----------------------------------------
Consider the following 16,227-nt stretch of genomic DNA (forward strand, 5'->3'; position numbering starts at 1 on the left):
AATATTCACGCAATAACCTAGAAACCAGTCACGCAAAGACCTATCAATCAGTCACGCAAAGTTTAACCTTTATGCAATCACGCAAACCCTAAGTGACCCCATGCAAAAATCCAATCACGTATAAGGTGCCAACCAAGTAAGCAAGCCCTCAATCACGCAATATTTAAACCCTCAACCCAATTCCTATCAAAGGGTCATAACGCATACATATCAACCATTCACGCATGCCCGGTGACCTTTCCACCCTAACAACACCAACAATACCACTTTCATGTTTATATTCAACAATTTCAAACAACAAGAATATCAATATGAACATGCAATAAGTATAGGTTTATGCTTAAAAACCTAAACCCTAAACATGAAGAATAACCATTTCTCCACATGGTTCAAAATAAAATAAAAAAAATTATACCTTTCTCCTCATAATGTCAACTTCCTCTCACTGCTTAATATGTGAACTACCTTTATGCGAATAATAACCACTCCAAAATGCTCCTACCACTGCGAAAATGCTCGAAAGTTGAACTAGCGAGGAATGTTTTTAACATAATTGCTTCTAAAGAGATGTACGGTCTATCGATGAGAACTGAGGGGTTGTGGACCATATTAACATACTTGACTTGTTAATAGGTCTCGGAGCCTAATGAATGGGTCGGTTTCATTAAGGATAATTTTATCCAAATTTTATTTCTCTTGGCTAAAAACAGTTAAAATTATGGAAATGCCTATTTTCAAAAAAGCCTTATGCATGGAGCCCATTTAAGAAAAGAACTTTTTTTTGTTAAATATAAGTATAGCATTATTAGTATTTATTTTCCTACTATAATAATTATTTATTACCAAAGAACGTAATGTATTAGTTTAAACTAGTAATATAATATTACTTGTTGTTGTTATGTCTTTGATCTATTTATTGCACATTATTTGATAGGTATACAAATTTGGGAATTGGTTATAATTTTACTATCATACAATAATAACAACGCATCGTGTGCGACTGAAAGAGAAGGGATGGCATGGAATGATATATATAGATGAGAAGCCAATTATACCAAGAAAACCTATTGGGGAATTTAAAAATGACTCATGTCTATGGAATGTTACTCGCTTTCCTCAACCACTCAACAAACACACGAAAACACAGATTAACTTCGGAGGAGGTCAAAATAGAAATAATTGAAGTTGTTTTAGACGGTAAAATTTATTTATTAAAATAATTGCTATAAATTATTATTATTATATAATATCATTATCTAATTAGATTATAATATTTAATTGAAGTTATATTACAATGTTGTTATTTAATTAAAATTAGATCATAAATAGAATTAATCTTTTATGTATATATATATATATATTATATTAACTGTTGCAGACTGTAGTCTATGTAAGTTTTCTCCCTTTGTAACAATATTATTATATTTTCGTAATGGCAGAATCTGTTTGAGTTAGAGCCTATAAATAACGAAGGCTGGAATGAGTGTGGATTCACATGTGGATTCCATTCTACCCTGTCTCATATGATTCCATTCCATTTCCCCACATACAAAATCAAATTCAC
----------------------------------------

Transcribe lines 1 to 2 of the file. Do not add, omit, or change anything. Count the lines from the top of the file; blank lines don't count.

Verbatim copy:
Consider the following 16,227-nt stretch of genomic DNA (forward strand, 5'->3'; position numbering starts at 1 on the left):
AATATTCACGCAATAACCTAGAAACCAGTCACGCAAAGACCTATCAATCAGTCACGCAAAGTTTAACCTTTATGCAATCACGCAAACCCTAAGTGACCCCATGCAAAAATCCAATCACGTATAAGGTGCCAACCAAGTAAGCAAGCCCTCAATCACGCAATATTTAAACCCTCAACCCAATTCCTATCAAAGGGTCATAACGCATACATATCAACCATTCACGCATGCCCGGTGACCTTTCCACCCTAACAACACCAACAATACCACTTTCATGTTTATATTCAACAATTTCAAACAACAAGAATATCAATATGAACATGCAATAAGTATAGGTTTATGCTTAAAAACCTAAACCCTAAACATGAAGAATAACCATTTCTCCACATGGTTCAAAATAAAATAAAAAAAATTATACCTTTCTCCTCATAATGTCAACTTCCTCTCACTGCTTAATATGTGAACTACCTTTATGCGAATAATAACCACTCCAAAATGCTCCTACCACTGCGAAAATGCTCGAAAGTTGAACTAGCGAGGAATGTTTTTAACATAATTGCTTCTAAAGAGATGTACGGTCTATCGATGAGAACTGAGGGGTTGTGGACCATATTAACATACTTGACTTGTTAATAGGTCTCGGAGCCTAATGAATGGGTCGGTTTCATTAAGGATAATTTTATCCAAATTTTATTTCTCTTGGCTAAAAACAGTTAAAATTATGGAAATGCCTATTTTCAAAAAAGCCTTATGCATGGAGCCCATTTAAGAAAAGAACTTTTTTTTGTTAAATATAAGTATAGCATTATTAGTATTTATTTTCCTACTATAATAATTATTTATTACCAAAGAACGTAATGTATTAGTTTAAACTAGTAATATAATATTACTTGTTGTTGTTATGTCTTTGATCTATTTATTGCACATTATTTGATAGGTATACAAATTTGGGAATTGGTTATAATTTTACTATCATACAATAATAACAACGCATCGTGTGCGACTGAAAGAGAAGGGATGGCATGGAATGATATATATAGATGAGAAGCCAATTATACCAAGAAAACCTATTGGGGAATTTAAAAATGACTCATGTCTATGGAATGTTACTCGCTTTCCTCAACCACTCAACAAACACACGAAAACACAGATTAACTTCGGAGGAGGTCAAAATAGAAATAATTGAAGTTGTTTTAGACGGTAAAATTTATTTATTAAAATAATTGCTATAAATTATTATTATTATATAATATCATTATCTAATTAGATTATAATATTTAATTGAAGTTATATTACAATGTTGTTATTTAATTAAAATTAGATCATAAATAGAATTAATCTTTTATGTATATATATATATATATTATATTAACTGTTGCAGACTGTAGTCTATGTAAGTTTTCTCCCTTTGTAACAATATTATTATATTTTCGTAATGGCAGAATCTGTTTGAGTTAGAGCCTATAAATAACGAAGGCTGGAATGAGTGTGGATTCACATGTGGATTCCATTCTACCCTGTCTCATATGATTCCATTCCATTTCCCCACATACAAAATCAAATTCAC